If you store important, sensitive information on your iPhone in Notes, you want to be more careful. When Notes syncs across your iPad and Mac via iCloud devices that family members or employees can share – you risk getting your notes read, edited, and deleted by others. Such a disaster can easily be avoided.
There are some options to protect your sensitive notes when more than one device is logged in to your account. You can only keep notes on your iPhone so they never sync with your other devices. You can lock your notes with a password so you can access them only, or you can turn off sync on your iPhone or your other devices.
Option 1: Just Keep Notes on Your iPhone
This option is the easiest solution if you need to keep a certain set of notes solely on your iPhone. Everything in this folder is not synced with your iPad or Mac because it is stored locally.
Open the Settings app, scroll down and press "Notes" and then choose "On My iPhone". When you configure your iPhone for the first time, unless you logged in or used iCloud, "On my iPhone "already turned on for Notes (as it would be the only folder in the app).
Now that you open notes to the folders screen (you may need to press the Back button if you're already in a folder.) You should see a section On my iPhone with a "Notes" folder.
By default, Apple prioritizes the section iCloud at the top when it is logged in iCloud, but On my iPhone It's the next episode before anyone third party sections for Gmail, Yahoo or the liking. You may need to scroll down to find it depending on your view, text size and number of folders and subfolders in your iCloud section.
You can press "New Folder" at the bottom, choose "On my iPhone" to create a new local folder, then tap the folder name that was created once, or just click on the default Notes folder under On my iPhone to start generating local, non-synchronized notes instantly. If you have more than one folder in a section, a new folder will automatically be created to include all your notes, "Everyone on my iPhone" folder in this case.
If you have a note in Your iCloud section you want to save locally On your iPhone, swipe left on it from the folder screen, tap the folder icon and then select the folder under on my iPhone . Alternatively, you can use 3D Touch to look into it, swipe up while watching, and then press "Move" to select a new folder.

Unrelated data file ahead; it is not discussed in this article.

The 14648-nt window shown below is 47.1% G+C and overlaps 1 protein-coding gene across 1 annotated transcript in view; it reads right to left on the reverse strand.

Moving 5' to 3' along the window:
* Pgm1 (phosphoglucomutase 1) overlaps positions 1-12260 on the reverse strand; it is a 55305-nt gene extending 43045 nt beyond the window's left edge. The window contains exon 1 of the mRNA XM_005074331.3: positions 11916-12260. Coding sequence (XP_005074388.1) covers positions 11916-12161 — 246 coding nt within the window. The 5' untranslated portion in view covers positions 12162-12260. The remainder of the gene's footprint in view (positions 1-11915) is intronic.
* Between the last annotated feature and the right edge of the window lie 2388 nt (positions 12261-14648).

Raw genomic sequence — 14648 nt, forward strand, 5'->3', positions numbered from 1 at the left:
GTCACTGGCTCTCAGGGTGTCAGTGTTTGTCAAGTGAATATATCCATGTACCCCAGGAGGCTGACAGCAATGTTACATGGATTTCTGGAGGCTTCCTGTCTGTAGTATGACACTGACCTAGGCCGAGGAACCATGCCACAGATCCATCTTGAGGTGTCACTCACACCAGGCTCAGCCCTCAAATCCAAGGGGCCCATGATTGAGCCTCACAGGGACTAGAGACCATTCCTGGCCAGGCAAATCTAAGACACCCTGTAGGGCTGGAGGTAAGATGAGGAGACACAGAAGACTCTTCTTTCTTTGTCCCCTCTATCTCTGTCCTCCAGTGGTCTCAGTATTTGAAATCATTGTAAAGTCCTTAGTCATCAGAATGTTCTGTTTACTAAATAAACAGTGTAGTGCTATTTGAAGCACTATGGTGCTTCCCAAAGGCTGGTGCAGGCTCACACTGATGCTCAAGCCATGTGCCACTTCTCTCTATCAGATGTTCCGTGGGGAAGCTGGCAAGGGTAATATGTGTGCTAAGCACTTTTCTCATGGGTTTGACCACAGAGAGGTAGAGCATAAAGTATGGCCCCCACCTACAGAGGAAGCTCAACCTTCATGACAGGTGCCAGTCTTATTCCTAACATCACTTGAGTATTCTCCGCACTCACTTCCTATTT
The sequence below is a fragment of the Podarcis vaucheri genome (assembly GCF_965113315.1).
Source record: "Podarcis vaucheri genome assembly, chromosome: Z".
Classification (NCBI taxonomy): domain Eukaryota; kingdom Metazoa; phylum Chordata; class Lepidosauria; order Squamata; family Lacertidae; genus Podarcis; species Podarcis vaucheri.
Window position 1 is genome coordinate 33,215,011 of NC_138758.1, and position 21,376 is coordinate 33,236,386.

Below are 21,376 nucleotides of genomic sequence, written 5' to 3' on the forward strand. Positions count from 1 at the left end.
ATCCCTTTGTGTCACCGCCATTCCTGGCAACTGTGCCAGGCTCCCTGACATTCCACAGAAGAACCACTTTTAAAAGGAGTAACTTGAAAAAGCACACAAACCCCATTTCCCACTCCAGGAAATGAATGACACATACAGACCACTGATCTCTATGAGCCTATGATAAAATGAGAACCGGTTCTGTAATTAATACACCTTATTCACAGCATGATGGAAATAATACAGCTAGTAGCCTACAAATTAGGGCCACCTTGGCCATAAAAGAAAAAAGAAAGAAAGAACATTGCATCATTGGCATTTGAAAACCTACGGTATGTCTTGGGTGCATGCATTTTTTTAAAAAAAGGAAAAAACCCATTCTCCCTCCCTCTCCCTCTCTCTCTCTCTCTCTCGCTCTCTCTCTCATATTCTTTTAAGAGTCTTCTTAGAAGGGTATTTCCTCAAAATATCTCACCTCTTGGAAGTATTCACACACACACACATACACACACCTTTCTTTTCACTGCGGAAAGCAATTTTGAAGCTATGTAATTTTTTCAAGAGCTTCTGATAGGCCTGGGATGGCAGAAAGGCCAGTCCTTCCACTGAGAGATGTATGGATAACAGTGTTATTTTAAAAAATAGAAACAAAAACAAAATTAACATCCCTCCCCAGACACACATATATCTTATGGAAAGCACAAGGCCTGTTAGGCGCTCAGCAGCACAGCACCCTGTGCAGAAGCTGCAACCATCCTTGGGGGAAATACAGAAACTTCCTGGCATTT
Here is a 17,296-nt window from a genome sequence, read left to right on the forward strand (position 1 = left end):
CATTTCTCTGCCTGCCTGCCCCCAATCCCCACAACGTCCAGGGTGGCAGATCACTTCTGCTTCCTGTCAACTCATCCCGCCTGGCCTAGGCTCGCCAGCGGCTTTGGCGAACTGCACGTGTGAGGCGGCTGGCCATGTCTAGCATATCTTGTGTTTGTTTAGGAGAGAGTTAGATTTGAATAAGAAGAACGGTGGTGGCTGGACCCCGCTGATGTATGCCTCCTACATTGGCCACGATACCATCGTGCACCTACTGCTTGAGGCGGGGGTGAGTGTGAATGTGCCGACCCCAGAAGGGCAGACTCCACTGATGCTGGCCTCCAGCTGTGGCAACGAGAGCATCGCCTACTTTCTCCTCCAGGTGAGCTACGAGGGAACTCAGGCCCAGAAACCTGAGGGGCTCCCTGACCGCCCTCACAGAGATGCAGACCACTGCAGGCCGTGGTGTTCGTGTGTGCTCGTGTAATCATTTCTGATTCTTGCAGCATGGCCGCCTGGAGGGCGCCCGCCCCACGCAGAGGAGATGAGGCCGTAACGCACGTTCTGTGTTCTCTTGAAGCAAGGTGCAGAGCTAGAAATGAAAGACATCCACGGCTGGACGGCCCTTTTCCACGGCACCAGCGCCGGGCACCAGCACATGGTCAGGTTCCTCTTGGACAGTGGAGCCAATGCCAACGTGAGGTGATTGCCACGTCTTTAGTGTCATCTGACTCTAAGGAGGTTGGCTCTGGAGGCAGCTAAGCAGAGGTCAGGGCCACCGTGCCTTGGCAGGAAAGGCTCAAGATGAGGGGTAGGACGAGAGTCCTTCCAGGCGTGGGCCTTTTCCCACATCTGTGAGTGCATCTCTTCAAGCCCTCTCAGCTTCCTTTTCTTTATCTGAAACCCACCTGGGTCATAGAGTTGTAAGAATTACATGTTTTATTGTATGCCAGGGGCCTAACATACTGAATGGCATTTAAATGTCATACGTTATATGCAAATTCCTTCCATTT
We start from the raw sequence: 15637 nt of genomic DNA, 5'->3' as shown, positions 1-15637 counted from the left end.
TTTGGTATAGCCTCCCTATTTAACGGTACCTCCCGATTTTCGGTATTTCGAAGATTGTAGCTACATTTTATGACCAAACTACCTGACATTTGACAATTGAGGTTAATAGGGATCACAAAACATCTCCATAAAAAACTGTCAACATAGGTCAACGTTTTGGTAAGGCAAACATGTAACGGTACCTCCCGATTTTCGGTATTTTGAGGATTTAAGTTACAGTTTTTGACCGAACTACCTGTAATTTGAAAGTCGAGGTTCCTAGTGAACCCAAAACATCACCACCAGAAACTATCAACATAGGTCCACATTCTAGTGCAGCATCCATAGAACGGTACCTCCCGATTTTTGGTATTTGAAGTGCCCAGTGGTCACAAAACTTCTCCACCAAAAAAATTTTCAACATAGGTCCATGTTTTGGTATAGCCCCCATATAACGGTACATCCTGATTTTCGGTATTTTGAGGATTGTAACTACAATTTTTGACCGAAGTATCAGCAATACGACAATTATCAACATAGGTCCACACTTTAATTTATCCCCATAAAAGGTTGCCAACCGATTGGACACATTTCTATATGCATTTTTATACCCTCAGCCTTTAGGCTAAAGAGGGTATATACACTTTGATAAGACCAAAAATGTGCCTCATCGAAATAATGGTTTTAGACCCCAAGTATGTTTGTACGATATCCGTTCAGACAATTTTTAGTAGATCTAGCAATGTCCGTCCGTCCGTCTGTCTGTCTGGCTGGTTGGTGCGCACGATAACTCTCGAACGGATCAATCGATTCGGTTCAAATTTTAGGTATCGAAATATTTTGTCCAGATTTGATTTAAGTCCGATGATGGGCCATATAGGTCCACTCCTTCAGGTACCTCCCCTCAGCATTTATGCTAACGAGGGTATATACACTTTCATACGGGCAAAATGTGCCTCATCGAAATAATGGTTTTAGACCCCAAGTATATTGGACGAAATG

Option 2: Lock notes with a password
Because iOS 9.3 allows Notes to password protection for individual notes, with biometric support. Using "Lock Note" is an excellent solution if you need to protect some notes that can be synchronized with your other devices, but else want transparency with the rest. When a locked note appears on your iPad or Mac, it can not be opened or deleted without the assigned password or biometric.
Please note that biometrics such as Touch ID or FaceID defeat the purpose of "locking" notes if other users have saved their biometric data on the other devices. This means they are allowed to unlock locked notes with their fingerprints or facial features instead of a password.
Multi-user biometry can be a thing in a household because multiple family members can have multiple fingerprints or faces saved to speed around bypass lock screens. You can switch biometrics and only rely on passwords to access locked notes in these cases.
See our full guide to protecting notes on your iPhone for more information. There is also a trick to create different passwords for different notes, which means that protected notes do not need to rely on a single password if you want to make Notes even safer. And if you are considering locking notes in general, make sure that you follow basic principles for password creation.
Option 3: Do not sync your notes with iCloud
All notes between your iPhone, iPad and Mac can be kept separate by disabling Notes in iCloud. You can turn off iCloud sync only for your iPhone, turn off iCloud sync for your iPad and Mac, or turn off iCloud sync for all devices. However, we recommend only the first option because anyone with access to your other devices can enable iCloud sync without any credentials.
To turn it off on your iPhone, open Settings, press your name up and select "iCloud," then turn off "Notes." Tap "Remove from my iPhone" to delete all iCloud notes from the device. By doing so, just remove them from your iPhone, so do not worry – all your iCloud notes will still be stored in iCloud. However, you can move sensitive iCloud notes to your iPhone's local storage first (see Option 1 above).
In a scenario where all devices must be logged in to iCloud, you can have your iPhone logged in to an iCloud account other than iPad and Mac, as an exclusive purpose for business use. However, it becomes complicated if other apps and data synchronized via iCloud (ie Photos, Mail, Contacts, Calendar, Safari) must be made available on all devices (as in sharing devices with family members). It's probably best to keep things simple and stick to a single iCloud account for your own devices and turn off Notes sync for your iPhone to maintain privacy.
Finally, although local stored notes on your iPhone are not synced over devices, are still backed up with iCloud when "iCloud Backup" is turned on in your iCloud settings. If you use iTunes to create iPhone backups instead, your notes are saved in the backup on your computer. Due to the way these backups are designed, Notes data in a backup is not readily available – or even legible – unless the information is restored to an iPhone, and that would require your iCloud permission.